My husband and I shared similar perspectives, which helped us to be honest with each other and ourselves.  We decided that with all that Hayden has going on, it would stand to reason that no heroic measures should be started.  However, we would sustain his condition at a reasonable level.  In terms of quality of life, we would rather limit treatment than make the decision to remove treatments.  Our plan includes the following:
  • No CPR
  • No inotropic or heart-stimulating agents
  • No intubation
  • No mechanical ventilation
  • No dialysis
  • Blood products can be used to treat an acute and/or easily correctable condition

Supportive Care

Since Hayden had a Therapeutic Support Plan in place as well as IV therapy for nutrition and medications, it was suggested that he would benefit from supportive care.  The term supportive care encompasses both palliative and hospice support. 

It was explained as additional support so that we don't have to see a physician or make an emergency room visit every time Hayden gets sick.  The terms palliative and hospice were not really used with this particular company, preferring the term Supportive Care.  The Supportive Care agency has a nurse who comes out every other week to draw labs and to check vitals.  Soon, we started to get calls seeing if we were interested in having hospice volunteers.  My husband and I were taken aback by that term--hospice--and started to wonder if the physicians failed to tell us our son was dying.  I asked the nurse the next time she was out, and it was explained that Supportive Care encompasses palliative and hospice support, but that does not mean that Hayden has to have an expected death date.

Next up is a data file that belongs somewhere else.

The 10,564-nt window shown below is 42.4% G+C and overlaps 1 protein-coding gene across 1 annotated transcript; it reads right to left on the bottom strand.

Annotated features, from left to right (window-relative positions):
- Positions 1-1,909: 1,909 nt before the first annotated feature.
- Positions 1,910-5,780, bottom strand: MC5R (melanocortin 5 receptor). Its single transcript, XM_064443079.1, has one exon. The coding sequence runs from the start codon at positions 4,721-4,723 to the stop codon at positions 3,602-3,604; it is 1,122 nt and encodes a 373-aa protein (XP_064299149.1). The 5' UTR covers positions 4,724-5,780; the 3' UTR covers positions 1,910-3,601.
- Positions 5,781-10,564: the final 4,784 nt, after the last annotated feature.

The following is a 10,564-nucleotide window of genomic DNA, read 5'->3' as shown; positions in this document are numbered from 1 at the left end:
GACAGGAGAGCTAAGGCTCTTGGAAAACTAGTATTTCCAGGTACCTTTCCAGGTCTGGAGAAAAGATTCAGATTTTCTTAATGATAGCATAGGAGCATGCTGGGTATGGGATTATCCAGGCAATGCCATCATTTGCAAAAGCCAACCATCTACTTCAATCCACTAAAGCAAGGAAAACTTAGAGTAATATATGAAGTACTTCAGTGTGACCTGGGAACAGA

We soon allowed these so called hospice volunteers into our lives.  A group of teens from a high school about 20 miles away come out once or twice month for a couple of hours to play with the kids so that my husband and I can get stuff done around the house or even just get some quality time in with Hayden.  The quads adore the "big kids." 

Our Supportive Care also has available an Expressive Therapist who uses play therapy as her medium to help the children cope with the constant medical crises and to learn about death.  The therapist has a session with the kids every month, and has introduced the concept of death through Marc Brown's book, When Dinosaurs Die.  The kids can tell you reasons why a living being might die and have heard of people dying due to a bad illness, but have yet to make the connection that their brother could die from a bad illness.  They do know that he gets sick easily and that's why they have to be careful about hand-washing and avoiding a lot of facial contact with him when they have "sickie germs."